Raukawa is one of the iwi of the waka Tainui. Their kin are the descendants of Raukawa, the eponymous ancestor, but surrounding this body of people (dead or alive) are the wider kinship groups of Tainui. Raukawa and all of the Tainui relate to the other iwi through the Kingitanga*.
The rohe of Raukawa spans a large area in the central part of the Waikato Region from near Matamata in the north, to Lake Taupo in the south, Te Awamutu in the west and Tarukenga, near Rotorua, in the east. The rohe is defined by eight hiiti or boundary markers. Raukawa has shared interested with other iwi in various of its boundary areas and is the sole tangata whenua in other areas. There are 34 hapu and 20 active marae in the rohe of Raukawa.
The world view of Raukawa is defined by Raukawatanga – the Raukawa way. To understand how Raukawa see the world and the taonga within it, it is necessary to understand Raukawatanga. Raukawa’s perspective on the natural world, whilst continually evolving, is embodied in the following:
|Toitu te marae a Tane,
toitu te matae a Tangaroa,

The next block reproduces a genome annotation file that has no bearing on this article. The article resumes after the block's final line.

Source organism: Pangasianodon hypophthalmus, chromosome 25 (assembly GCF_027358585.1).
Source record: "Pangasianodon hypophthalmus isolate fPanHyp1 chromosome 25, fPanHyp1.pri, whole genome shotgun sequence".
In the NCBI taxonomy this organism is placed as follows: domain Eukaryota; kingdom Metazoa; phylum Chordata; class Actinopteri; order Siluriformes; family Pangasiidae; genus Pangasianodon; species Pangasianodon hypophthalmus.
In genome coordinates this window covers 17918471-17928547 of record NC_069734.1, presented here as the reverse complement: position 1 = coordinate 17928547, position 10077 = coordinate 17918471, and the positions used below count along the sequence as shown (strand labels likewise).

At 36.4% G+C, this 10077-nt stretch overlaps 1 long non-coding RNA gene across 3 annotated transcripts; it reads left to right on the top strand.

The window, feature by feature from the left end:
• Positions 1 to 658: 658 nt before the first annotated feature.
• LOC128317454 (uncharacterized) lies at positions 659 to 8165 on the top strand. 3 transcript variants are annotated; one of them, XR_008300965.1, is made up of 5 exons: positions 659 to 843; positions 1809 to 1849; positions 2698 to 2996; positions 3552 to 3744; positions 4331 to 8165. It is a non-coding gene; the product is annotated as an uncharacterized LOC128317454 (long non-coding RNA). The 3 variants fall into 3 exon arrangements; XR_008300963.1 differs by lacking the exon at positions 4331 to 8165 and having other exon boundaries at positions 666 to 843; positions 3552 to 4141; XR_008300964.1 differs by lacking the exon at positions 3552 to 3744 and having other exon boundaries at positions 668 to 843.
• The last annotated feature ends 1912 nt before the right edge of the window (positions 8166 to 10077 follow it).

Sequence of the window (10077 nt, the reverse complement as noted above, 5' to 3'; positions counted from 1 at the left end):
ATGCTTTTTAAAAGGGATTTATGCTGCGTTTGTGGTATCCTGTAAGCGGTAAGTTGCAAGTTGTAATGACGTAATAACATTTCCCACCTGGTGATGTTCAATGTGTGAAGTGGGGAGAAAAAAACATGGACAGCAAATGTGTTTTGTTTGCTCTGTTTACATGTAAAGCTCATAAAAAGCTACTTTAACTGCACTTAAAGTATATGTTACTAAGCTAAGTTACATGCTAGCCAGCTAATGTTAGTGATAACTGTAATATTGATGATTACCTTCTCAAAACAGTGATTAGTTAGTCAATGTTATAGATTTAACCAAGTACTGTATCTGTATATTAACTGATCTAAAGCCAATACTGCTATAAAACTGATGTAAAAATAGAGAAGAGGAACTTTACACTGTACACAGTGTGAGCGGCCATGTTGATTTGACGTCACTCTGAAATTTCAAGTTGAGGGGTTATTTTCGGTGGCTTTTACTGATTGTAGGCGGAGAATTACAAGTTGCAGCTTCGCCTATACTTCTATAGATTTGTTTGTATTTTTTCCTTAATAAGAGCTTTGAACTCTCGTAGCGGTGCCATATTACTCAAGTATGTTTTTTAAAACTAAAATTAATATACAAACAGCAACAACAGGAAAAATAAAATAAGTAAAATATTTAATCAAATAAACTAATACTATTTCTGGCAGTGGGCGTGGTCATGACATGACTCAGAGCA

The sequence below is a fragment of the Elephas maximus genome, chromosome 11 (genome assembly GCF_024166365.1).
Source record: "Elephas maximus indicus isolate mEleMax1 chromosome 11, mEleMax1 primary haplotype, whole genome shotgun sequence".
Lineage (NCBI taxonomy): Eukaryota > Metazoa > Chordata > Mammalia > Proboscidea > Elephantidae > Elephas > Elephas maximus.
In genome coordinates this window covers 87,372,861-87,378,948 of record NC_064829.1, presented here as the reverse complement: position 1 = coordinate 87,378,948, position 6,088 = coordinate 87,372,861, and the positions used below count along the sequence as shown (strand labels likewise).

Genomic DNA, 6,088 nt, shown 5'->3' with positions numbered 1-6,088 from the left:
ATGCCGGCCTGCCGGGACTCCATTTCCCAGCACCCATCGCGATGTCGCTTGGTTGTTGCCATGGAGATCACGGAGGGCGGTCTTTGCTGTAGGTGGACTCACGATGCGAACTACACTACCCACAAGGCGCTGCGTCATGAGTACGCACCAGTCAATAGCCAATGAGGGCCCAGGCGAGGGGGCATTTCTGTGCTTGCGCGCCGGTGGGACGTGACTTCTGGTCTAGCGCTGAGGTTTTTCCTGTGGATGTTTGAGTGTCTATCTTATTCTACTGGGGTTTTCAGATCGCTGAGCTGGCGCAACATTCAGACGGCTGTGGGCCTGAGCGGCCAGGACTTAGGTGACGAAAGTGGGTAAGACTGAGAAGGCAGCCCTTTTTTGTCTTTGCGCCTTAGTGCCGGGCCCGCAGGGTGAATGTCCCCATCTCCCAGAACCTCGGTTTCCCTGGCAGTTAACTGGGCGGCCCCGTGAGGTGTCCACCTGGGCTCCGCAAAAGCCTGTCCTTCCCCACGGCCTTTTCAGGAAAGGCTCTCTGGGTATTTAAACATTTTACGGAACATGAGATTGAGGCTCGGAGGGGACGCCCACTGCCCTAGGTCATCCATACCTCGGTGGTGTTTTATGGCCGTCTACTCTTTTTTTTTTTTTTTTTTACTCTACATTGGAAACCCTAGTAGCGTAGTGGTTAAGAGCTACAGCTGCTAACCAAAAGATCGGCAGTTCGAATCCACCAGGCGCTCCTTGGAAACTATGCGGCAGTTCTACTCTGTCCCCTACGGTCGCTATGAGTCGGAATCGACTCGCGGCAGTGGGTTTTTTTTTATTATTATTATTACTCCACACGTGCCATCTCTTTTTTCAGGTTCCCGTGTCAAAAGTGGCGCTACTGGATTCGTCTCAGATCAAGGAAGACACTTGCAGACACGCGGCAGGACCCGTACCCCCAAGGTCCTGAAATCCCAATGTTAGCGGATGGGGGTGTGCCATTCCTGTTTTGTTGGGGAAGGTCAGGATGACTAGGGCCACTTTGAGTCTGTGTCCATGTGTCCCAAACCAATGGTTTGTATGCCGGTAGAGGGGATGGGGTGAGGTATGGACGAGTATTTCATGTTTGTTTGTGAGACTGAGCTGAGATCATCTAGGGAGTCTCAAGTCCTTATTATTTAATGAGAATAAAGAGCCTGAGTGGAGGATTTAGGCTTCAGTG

toitu te iwi.
|If the domain of Tane (forests and environment) and the domain of Tangaroa (sea and waters) prospers and endures, then so too will the people.|
The Raukawa world view starts with their understanding of creation – Ranginui and Papatuanuku, and genealogy. The tangible world and the taonga within it are ancestors and spiritual protectors and have a mauri or wairua (life-force or spirituality) of their own which must be respected.
The following is a summary of some matters that have been expressed by Raukawa as concerns. It is not comprehensive and does not attempt to do more than note the key issues. Reference to Raukawa representatives or authorized documentation is recommended in order to fully appreciate the Raukawa perspective and its context. In this regard, at the time of notification of this Plan, the Raukawa Trust Board had advised that the report ‘Mana Whenua, Mana Tangata o Raukawa e paa ana ki nga Taonga I roto I te Rohe o Raukawa1 should, in the absence of plan confirmed by the Raukawa hapu and whanau*, be seen as an Iwi Management Plan for the purpose of the RMA.
Waikato Regional Council recognises and acknowledges that Raukawa is tangata whenua within its rohe and recognises that the physical, spiritual, cultural, social and economic well-being of Raukawa is dependent upon the well-being of their taonga and upon the recognition and implementation of Raukawatanga within their rohe.